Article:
Forty years after the Stonewall riots sparked the gay rights movement, President Barack Obama hosts an historic reception for LGBT activists and their families to honor LGBT Pride and the 40th Stonewall anniversary. The speech, carried live on CNN and other networks, marks the first time a sitting president has given a live televised speech on LGBT issues.
The President, who has been criticized by many LGBT rights advocates for inaction on his many campaign promises, says his Administration has made some progress on behalf of gay Americans and will do more. Full remarks AFTER THE JUMP:
"I know that many in this room don't believe that progress has come fast enough, and I understand that," Mr. Obama said at a reception for LGBT Pride Month at the White House. "It's not for me to tell you to be patient anymore than it was for others to counsel patience to African-Americans who were petitioning for equal rights a half-century ago."
"But I say this: We have made progress," the president continued. "And we will make more. And I want you to know that I expect and hope to be judged not by words, not by promises I've made, but by the promises that my administration keeps."
Obama spoke about the "movement" created some 40 years ago: "The riots at Stonewall gave way to protests, and protests gave way to a movement, and the movement gave way to a transformation that continues to this day. It continues when a partner fights for her right to sit at the hospital bedside of a woman she loves; it continues when a teenager is called a name for being different and says, 'So what if I am?'; it continues in your work and in your activism, in your fight to freely live your lives to the fullest."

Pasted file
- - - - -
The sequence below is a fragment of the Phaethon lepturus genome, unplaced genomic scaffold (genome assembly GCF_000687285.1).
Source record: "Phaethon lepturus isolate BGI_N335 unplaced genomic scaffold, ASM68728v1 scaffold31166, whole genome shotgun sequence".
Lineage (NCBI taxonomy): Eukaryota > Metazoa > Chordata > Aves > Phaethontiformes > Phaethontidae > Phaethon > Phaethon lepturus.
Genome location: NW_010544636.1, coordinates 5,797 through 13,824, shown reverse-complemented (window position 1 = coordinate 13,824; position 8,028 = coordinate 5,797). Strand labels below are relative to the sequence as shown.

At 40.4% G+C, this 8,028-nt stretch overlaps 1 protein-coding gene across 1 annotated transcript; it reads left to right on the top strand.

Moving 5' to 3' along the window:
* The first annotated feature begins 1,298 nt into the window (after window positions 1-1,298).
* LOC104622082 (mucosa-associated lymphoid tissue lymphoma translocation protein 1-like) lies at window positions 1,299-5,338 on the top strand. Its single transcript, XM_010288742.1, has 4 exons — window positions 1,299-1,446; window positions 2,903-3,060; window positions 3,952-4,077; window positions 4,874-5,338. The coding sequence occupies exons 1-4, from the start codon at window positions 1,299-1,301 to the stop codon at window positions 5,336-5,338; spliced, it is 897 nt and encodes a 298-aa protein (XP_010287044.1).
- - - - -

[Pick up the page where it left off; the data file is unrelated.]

The list of attendees was forwarded by the White House Press Office to Rod 2.0. (Full list AFTER THE JUMP.) Invited guests included openly gay Administration officials such as Export-Import Bank Chairman Fred Hochberg, Office of Personnel Management Director John Berry and Asst. Labor Secretary Mary Beth Maxwell. Leading LGBT advocates such as Human Rights Campaign's Joe Solmonese, and Jarrett Barrios, the new president of Gay & Lesbian Alliance Against Defamation (GLAAD).
There were a number of prominent black and Latino LGBTs that should be familiar to Rod 2.0 readers: Phil Wilson, Black AIDS Institute; HRC's Donna Payne; Andre Leon Talley; Connecticut State Rep. Jason Bartlett; Denise Simmons, Mayor of Cambridge, MA; Cornelius Baker, National Black Gay Men's Advocacy Coalition; San Diego City Commissioner Stampp Corbin; actor Wilson Cruz; Bishop Yvette Flunder, City of Refuge United Church of Christ; Earl Fowlkes, International Federation of Black Prides; Lupe Valdez, Dallas County Sheriff; and black Chicago lesbian leaders Mary Morten and Vernita Gray, interviewed in my Advocate cover story on Obama and Hillary Clinton.
An historic occasion and we should be mindful of the progress being made and how much further we have to go. It was also a pleasure to hear Obama allude to the black Civil Rights Movement. The occasion would have been more meaningful if there were more substantive policy initiatives to announce. The guest list was pleasantly diverse ... but very Stonewall 1.5. Online LGBT activists are leading the fight for equality and none were represented. Very out of character with the Facebook, YouTube and BlackBerry-driven White House.
WHEN YOU JUMP, Obama's full remarks and the guest list.